Ill-Fated Bob Hope-Katharine Hepburn Comedy, Gone for Four Decades, Returns
'The Iron Petticoat,' which featured a feud that played out in The Hollywood Reporter, will air on Turner Classic Movies next month.
A Cold War romantic comedy starring Bob Hope and Katharine Hepburn that hasn’t been seen in the West in more than four decades -- and was notable for a bitter feud that spilled over onto the pages of The Hollywood Reporter -- has resurfaced.
The Iron Petticoat (1956), which stars Hepburn as a Soviet jet pilot and Hope as an Air Force officer charged with turning the diehard communist into a patriotic capitalist, will premiere on Turner Classic Movies on Thursday, Nov. 29, thanks to an arrangement with Hope Enterprises, which controls the rights to the film.
The movie also will be available starting Nov. 19 through TCM as a limited-edition Blu-ray/DVD combo pack.
As detailed by writer Roger Fristoe on the TCM website, Iron Petticoat had a rocky production history, with the broadly comic Hope bringing in his own gag writers to rework the screenplay by sophisticated Oscar winner Ben Hecht (The Front Page, His Girl Friday).
The original script borrowed heavily from MGM’s 1939 classic Ninotchka (1939); in that film, written by Billy Wilder, Charles Brackett and Walter Reisch and directed by Ernst Lubitsch, a humorless Soviet agent (Greta Garbo) is seduced by Western values and a Parisian playboy (Melvyn Douglas).
Cary Grant originally was sought to play the leading man in Iron Petticoat, but when he proved unavailable, Hope was cast, and the elegant Hepburn -- a four-time best actress Oscar winner -- was said to initially welcome the challenge of working with a professional comic.
According to biographer Scott Berg, Hepburn said she “had been told that this was not going to be a typical Bob Hope movie, that he wanted to appear in a contemporary comedy.” She felt Hecht’s script was “witty enough,” and she was intrigued by the opportunity to develop a variation on Garbo’s character in Ninotchka.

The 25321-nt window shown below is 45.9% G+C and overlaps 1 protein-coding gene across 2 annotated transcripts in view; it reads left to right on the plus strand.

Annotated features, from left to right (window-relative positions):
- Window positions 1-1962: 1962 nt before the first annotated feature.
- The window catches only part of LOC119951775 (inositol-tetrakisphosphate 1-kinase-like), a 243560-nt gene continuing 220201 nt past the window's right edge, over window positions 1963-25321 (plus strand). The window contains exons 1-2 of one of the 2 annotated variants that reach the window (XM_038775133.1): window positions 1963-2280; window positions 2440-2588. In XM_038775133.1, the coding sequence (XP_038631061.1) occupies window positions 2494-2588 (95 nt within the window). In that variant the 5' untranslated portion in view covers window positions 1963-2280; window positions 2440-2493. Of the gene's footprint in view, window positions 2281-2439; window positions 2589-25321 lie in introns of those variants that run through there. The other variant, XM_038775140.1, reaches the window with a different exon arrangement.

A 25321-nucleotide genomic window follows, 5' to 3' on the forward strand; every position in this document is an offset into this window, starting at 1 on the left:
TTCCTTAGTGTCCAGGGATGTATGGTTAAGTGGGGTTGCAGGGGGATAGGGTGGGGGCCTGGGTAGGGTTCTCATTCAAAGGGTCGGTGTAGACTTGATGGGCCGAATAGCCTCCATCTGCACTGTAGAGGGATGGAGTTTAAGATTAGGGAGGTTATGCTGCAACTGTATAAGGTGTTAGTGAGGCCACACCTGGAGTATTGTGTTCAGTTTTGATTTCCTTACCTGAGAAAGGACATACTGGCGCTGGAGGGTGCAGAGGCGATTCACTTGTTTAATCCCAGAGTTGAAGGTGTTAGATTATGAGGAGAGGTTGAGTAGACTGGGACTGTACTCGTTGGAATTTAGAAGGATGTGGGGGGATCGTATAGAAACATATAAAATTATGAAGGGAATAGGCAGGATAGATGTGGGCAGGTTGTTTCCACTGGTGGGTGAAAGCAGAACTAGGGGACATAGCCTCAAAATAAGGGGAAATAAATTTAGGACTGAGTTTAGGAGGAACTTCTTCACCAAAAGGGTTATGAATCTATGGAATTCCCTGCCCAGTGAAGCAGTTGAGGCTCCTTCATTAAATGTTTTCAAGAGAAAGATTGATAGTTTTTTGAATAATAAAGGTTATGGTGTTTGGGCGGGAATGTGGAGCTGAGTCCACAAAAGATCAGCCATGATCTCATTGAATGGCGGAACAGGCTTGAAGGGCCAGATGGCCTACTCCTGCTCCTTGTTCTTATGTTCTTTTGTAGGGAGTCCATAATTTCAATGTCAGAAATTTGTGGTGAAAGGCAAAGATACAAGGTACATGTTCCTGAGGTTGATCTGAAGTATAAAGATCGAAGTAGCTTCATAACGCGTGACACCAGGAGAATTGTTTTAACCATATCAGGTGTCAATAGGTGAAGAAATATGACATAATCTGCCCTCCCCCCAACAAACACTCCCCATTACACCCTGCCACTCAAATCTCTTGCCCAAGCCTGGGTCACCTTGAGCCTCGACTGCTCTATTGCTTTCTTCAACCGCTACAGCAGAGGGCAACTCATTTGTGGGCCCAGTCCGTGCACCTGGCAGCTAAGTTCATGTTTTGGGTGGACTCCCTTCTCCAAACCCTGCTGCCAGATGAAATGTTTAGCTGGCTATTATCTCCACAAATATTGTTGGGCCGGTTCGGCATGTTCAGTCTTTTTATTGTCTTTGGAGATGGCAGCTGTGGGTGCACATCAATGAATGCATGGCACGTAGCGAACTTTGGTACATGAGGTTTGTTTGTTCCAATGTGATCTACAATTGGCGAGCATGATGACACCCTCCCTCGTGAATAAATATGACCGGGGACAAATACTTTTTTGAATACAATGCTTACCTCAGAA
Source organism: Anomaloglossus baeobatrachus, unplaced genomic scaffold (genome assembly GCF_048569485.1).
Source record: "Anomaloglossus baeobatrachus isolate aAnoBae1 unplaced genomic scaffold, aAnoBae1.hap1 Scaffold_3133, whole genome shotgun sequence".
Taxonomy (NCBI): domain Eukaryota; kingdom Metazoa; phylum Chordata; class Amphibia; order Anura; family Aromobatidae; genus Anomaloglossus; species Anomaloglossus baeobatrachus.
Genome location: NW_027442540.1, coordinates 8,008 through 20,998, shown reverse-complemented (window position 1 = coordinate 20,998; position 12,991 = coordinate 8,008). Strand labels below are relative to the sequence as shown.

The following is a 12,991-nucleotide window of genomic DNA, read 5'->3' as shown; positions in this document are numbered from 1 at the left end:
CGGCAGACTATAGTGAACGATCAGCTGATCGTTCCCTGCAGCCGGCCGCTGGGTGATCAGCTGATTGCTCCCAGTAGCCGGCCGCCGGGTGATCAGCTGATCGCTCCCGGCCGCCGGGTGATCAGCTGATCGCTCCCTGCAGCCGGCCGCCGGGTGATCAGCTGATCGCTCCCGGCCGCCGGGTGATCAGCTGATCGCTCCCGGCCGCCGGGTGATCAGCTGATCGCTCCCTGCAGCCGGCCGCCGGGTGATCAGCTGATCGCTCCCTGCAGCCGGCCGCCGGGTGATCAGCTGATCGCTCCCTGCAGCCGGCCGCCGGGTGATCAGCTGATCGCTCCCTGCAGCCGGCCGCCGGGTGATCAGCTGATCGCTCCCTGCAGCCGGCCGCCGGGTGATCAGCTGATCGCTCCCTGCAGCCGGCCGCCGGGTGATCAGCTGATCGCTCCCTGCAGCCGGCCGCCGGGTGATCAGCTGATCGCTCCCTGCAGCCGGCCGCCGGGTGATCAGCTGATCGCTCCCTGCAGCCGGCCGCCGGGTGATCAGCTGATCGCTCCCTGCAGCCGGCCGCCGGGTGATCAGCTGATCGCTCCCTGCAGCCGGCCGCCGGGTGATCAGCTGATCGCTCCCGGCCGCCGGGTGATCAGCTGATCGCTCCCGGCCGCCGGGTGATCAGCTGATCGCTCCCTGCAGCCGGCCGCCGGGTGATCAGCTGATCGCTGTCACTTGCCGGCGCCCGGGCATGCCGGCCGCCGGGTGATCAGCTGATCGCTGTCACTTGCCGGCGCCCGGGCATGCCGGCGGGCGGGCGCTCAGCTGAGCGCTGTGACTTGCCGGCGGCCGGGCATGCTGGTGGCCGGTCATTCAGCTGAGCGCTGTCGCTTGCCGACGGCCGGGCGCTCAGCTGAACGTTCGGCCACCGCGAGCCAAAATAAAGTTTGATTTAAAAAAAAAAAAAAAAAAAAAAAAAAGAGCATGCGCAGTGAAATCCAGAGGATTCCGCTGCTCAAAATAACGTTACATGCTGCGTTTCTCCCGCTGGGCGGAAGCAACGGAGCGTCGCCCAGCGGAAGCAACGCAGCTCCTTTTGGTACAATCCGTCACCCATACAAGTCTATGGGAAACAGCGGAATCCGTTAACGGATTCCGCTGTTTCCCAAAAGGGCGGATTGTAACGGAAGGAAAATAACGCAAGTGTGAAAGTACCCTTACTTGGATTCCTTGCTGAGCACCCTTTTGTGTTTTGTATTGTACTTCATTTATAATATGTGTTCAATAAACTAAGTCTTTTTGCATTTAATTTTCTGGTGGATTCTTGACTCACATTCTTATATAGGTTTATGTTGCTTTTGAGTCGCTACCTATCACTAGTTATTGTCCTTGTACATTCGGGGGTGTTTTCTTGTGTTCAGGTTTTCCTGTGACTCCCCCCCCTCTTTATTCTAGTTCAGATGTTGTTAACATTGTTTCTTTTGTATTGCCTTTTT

But when the principals gathered in England for filming, Hope told Hecht he had “minor suggestions” for improving his screenplay. In truth, that amounted to a complete rewrite, with a generous number of typical Hope jokes added. MGM would later grant Hecht’s request to have his name removed from the credits on the U.S. release.
At a reported cost of $275, Hecht took out a full-page advertisement in THR to address “My dear partner Bob Hope: This is to notify you that I have removed my name as author from our mutilated venture, The Iron Petticoat. Unfortunately, your other partner, Katharine Hepburn, can’t shy out of the fractured picture with me.” He added that Hepburn’s “magnificent comic performance has been blowtorched out of the film.”
Hope responded with his own full-page ad in THR, which he signed “Bob (BlowTorch) Hope.”
“My dear Ex-Partner Ben: You once wrote The Front Page, and now you've followed it up with the back page … I am most understanding. The way things are going, you simply can’t afford to be associated with a hit. As for Kate Hepburn, I don’t think she was depressed with the preview audience rave about her performance.”
After The Iron Petticoat premiered in Europe in December 1956, its running time was trimmed for MGM’s U.S. release a month later. (TCM’s version has been remastered and restores it to the original British running time.) The movie, shot in VistaVision, remained with MGM until 1966, when it was last shown in the West and all the negatives and copies were turned over to Hope.
The comedy, the only collaboration between Hope and Hepburn, proved a critical and commercial failure. Bosley Crowther wrote in The New York Times that “Miss Hepburn’s Russian affectations and accent are simply horrible, and Mr. Hope’s wistful efforts with feeble gags to hold his franchise as a funny man are downright sad. The notion of these two characters falling rapturously, romantically in love is virtually revolting. If this was meant to be a travesty, it is.”
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